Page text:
Here are some guidelines to get more info. 
http://www.nice.org.uk/guidance/ng69
 
What is she eating now? Do you have a height and weight? How much has she dropped from her normal curve ie percentiles for height and weight.  My D is 13 now and was diagnosed at 11. We had to get to 4500 cal per day. 

Is she over exercising? You will likely need to stop it altogether and even stop gym and all sports.
 
XXX

 


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Canada
amirak

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Posts: 21
Reply with quote  #19 
Thank you mamaroo. I am so appreciative of the information you've sent my way. Too tired to read now, but will read this tomorrow. I am hanging on to the words in your signature "back to her happy self".  


Quote:
Originally Posted by Mamaroo
Welcome from me as well. 

Torie has given you a great link to a video. Eva also has a brilliant book to help you getting your d to eat. Here is the link:
https://anorexiafamily.com/

Here is some information on family based therapy.

From  https://www.verywellmind.com/what-is-family-based-treatment-fbt-for-eating-disorders-4052371:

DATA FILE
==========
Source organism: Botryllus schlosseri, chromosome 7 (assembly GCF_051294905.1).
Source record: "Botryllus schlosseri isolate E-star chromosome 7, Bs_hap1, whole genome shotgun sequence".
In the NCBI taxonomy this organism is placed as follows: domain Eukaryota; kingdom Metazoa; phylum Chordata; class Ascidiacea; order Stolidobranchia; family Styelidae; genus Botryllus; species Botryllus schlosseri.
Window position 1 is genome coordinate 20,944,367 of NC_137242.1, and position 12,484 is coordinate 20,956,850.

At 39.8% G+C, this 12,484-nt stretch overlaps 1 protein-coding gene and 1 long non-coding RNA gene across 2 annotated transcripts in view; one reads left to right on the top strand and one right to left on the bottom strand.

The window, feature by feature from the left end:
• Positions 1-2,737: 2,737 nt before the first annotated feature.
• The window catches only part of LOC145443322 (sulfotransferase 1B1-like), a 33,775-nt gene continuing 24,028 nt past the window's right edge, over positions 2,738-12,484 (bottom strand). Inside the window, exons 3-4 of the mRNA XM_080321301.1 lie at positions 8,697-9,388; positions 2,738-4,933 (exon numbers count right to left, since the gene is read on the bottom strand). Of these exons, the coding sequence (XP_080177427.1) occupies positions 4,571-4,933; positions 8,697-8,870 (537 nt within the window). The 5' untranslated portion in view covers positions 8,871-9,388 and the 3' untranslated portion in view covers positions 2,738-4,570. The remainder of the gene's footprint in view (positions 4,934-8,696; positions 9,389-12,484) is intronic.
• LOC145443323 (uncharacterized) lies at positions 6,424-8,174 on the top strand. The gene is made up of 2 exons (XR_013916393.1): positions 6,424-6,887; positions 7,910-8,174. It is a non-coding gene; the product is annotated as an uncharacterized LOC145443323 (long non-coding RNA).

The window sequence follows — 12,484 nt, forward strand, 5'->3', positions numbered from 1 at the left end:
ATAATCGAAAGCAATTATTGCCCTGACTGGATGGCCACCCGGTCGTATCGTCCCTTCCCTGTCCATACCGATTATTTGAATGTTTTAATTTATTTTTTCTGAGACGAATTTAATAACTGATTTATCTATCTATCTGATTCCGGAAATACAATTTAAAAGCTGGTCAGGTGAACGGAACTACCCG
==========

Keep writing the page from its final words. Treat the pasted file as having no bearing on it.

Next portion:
"Principles of FBT

FBT takes an agnostic view of the eating disorder, meaning therapists do not try to analyze why the eating disorder developed. FBT does not blame families for the disorder. On the contrary, it presumes the powerful bond between parents and child and empowers the parents to use their love to help their child. Parents are viewed as experts on their child, an essential part of the solution, and members of the treatment team.
In FBT, the eating disorder is viewed as an external force that is possessing the child. Parents are asked to join with the healthy part of the child against the eating disorder which is threatening to take their child away. Full nutrition is viewed as a critical first step in recovery; the role of parents is to provide this nutrition by actively feeding their child.
FBT sessions usually involve the entire family and include at least one family meal in the therapist’s office. This gives the therapist an opportunity to observe the behaviors of different family members during a meal and to coach the parents to help their child eat. Because patients with eating disorders may present with medical complications, they should be monitored by a physician during the course of treatment."